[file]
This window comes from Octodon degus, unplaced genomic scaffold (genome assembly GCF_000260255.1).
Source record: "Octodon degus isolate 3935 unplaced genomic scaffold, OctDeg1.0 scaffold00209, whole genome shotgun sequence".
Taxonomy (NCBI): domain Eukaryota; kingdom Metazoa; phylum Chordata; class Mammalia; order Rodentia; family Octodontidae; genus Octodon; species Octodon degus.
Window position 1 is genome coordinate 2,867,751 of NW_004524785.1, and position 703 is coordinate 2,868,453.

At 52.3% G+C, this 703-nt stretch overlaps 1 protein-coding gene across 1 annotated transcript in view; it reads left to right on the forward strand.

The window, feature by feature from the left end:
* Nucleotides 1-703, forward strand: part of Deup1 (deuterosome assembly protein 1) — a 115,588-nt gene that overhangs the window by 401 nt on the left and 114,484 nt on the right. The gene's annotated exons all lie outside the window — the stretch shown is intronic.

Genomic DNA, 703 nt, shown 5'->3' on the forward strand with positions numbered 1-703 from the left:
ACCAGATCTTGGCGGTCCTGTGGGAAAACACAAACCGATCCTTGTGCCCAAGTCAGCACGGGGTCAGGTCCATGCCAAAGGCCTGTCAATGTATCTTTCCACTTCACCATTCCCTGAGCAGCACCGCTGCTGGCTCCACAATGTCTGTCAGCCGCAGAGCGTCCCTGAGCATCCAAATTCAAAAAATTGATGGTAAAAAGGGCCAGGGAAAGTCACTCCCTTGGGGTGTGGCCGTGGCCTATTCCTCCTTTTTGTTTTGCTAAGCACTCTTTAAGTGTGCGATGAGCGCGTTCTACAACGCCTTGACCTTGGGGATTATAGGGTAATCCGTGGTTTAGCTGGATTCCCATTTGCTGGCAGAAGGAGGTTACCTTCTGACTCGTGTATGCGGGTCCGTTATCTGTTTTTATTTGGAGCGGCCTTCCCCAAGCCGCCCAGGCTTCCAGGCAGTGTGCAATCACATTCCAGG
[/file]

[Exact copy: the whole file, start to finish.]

This window comes from Octodon degus, unplaced genomic scaffold (genome assembly GCF_000260255.1).
Source record: "Octodon degus isolate 3935 unplaced genomic scaffold, OctDeg1.0 scaffold00209, whole genome shotgun sequence".
Taxonomy (NCBI): domain Eukaryota; kingdom Metazoa; phylum Chordata; class Mammalia; order Rodentia; family Octodontidae; genus Octodon; species Octodon degus.
Window position 1 is genome coordinate 2,867,751 of NW_004524785.1, and position 703 is coordinate 2,868,453.

At 52.3% G+C, this 703-nt stretch overlaps 1 protein-coding gene across 1 annotated transcript in view; it reads left to right on the forward strand.

The window, feature by feature from the left end:
* Nucleotides 1-703, forward strand: part of Deup1 (deuterosome assembly protein 1) — a 115,588-nt gene that overhangs the window by 401 nt on the left and 114,484 nt on the right. The gene's annotated exons all lie outside the window — the stretch shown is intronic.

Genomic DNA, 703 nt, shown 5'->3' on the forward strand with positions numbered 1-703 from the left:
ACCAGATCTTGGCGGTCCTGTGGGAAAACACAAACCGATCCTTGTGCCCAAGTCAGCACGGGGTCAGGTCCATGCCAAAGGCCTGTCAATGTATCTTTCCACTTCACCATTCCCTGAGCAGCACCGCTGCTGGCTCCACAATGTCTGTCAGCCGCAGAGCGTCCCTGAGCATCCAAATTCAAAAAATTGATGGTAAAAAGGGCCAGGGAAAGTCACTCCCTTGGGGTGTGGCCGTGGCCTATTCCTCCTTTTTGTTTTGCTAAGCACTCTTTAAGTGTGCGATGAGCGCGTTCTACAACGCCTTGACCTTGGGGATTATAGGGTAATCCGTGGTTTAGCTGGATTCCCATTTGCTGGCAGAAGGAGGTTACCTTCTGACTCGTGTATGCGGGTCCGTTATCTGTTTTTATTTGGAGCGGCCTTCCCCAAGCCGCCCAGGCTTCCAGGCAGTGTGCAATCACATTCCAGG